Friday, January 21, 2011

The First Salvo - Republicans Introduce A Bill To Save $2.5 Trillion

The left has been asking what would the right cut when they had to make decisions. That question is now answered:

Rep. Jim Jordan (R-Ohio)'s Republican Study Committee is introducing the Spending Reduction Act of 2011, to cut back "non-security discretionary spending" to 2008 levels and to slice that spending back to 2006 levels from 2012 onward. That, they point out, would keep it "the same level as in effect during the last year of GOP control of the Congress."

The proposal does what Republicans have been talking about for two years -- "repeal" of remaining stimulus funds (now $45 billion), privatizing Fannie and Freddie ($30 billion), repealing Medicaid' FMAP increase ($16.1 billion), and what they estimate at $330 billion in discretionary spending cuts. Highlights of these projected annual savings:

- Cutting the federal workforce by 15 percent through attrition, and do this by allowing only one new federal worker for every two who quit.
- Killing the "fund for Obamacare administrative costs" for $900 million
- Ending Amtrak subsidies for $1.565 billion
- Ending intercity and high speed rail grants for $2.5 billion
- Repealing Davis-Bacon for $1 billion
- Cutting annual general assistance to the District of Columbia by $210 million, and cutting the subsidy for DC's transit authority by $150 million.

Reforms that go after their own perks:
- Cutting the Federal Travel Budget in half, for $7.5 billion
- Cutting the Federal Vehicle Budget by 1/5, for $600 million
- Halve funding for congressional printing - $47 million annual savings
- Ending the death gratuity for members of Congress

And cuts that get revenge for Juan Williams: $445 million from the Corporation for Public Broadcasting, $167.5 million from the NEA, and $167.5 million from the NEH. . . .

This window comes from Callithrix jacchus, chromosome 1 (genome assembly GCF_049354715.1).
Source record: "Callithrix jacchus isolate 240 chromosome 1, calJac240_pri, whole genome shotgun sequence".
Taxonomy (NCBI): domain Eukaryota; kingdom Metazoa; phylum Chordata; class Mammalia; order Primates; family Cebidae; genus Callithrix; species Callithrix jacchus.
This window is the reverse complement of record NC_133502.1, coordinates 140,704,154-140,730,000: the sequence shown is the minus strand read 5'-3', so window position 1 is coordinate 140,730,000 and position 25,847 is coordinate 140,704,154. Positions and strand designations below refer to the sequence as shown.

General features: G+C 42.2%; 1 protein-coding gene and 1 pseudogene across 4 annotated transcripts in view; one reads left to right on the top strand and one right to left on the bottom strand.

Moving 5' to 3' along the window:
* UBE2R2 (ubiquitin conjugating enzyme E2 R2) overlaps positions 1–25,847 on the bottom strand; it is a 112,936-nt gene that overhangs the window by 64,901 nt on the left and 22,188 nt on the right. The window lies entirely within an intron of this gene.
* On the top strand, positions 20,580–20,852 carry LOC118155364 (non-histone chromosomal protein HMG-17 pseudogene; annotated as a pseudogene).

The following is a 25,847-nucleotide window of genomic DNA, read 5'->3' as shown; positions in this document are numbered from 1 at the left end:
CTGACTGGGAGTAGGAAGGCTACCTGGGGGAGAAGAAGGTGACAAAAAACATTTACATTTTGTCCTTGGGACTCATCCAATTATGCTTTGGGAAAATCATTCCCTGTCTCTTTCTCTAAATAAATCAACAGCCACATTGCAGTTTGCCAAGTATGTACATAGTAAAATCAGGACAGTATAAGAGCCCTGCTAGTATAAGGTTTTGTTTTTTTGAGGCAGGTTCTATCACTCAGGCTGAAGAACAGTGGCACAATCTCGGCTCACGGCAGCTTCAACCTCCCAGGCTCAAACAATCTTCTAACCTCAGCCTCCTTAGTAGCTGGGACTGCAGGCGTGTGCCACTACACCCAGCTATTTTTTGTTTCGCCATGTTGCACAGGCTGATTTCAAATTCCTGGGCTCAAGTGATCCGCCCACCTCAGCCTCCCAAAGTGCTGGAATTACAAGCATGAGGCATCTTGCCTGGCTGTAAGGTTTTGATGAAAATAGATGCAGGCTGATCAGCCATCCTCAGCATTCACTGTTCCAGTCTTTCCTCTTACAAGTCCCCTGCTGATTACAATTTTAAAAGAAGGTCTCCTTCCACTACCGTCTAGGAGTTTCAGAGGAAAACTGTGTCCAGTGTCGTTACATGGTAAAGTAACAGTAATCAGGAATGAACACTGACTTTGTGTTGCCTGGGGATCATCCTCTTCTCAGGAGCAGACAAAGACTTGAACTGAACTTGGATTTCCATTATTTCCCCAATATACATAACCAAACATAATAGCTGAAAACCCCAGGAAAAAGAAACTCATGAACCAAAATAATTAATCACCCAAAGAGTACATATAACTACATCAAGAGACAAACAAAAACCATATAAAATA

The bill would save $2.5 trillion over ten years. The beauty of this bill is that, by universally cutting all discretionary spending, it avoids the interminable trench warfare that would result from individual cuts. Moreover, its simplicity makes it an easy sell to the country. Let the left start objecting while our national debt climbs ever higher. The right could always use some good fodder for 2012 attack ads.


OBloodyHell said...

> The bill would save $2.5 trillion over ten years.

NOWHERE near enough.... As I'm sure you will agree -- But at least it's a start...

What they should do is set a limit to be that ALL spending -- discretionary and otherwise -- must limit itself to 'x'% of the nation's GDP. And that any non-discretionary items must have some relatively self-sustaining system of funding independent of taxes (regardless of the name applied to the funding system -- a rose is a rose is a rose, and a tax stinks on ice even if you call it a chrysanthemum).

cdor said...

I agree with Bloody. When you are already 14 trillion in debt (actual, not counting entitlement liabilities) and you are running a 1 trillion dollar per year deficit, to save 2.5 trillion over TEN years seems not much more than a shrug to me.

How about we cut the Federal government by 10% per year (actual) for the next 4 years and then see how we stand. How about we don't replace any government employees that leave until the workforce is 40% smaller. And when we hire new, at that point, no union.

Hasn't Obama increased government by 25% in just two years? Hasn't he increased the debt by 5 trillion dollars in just two years? Hasn't he passed laws (Obamacare) or attempted to pass laws (Cap and Trade) that will, or would have added even more dramatically to our debt and deficts? Those little electronic cartoon people ought to make a you tube piece on this.

GW said...

The real cost savings will come with entitlements, but if we can't reform discretionary spending, which this does, than we are lost. But 2.5 trillion is well over 10% of the projected debt in ten years, so it is nothing to sneeze at. I agree with Big Lizards on this one: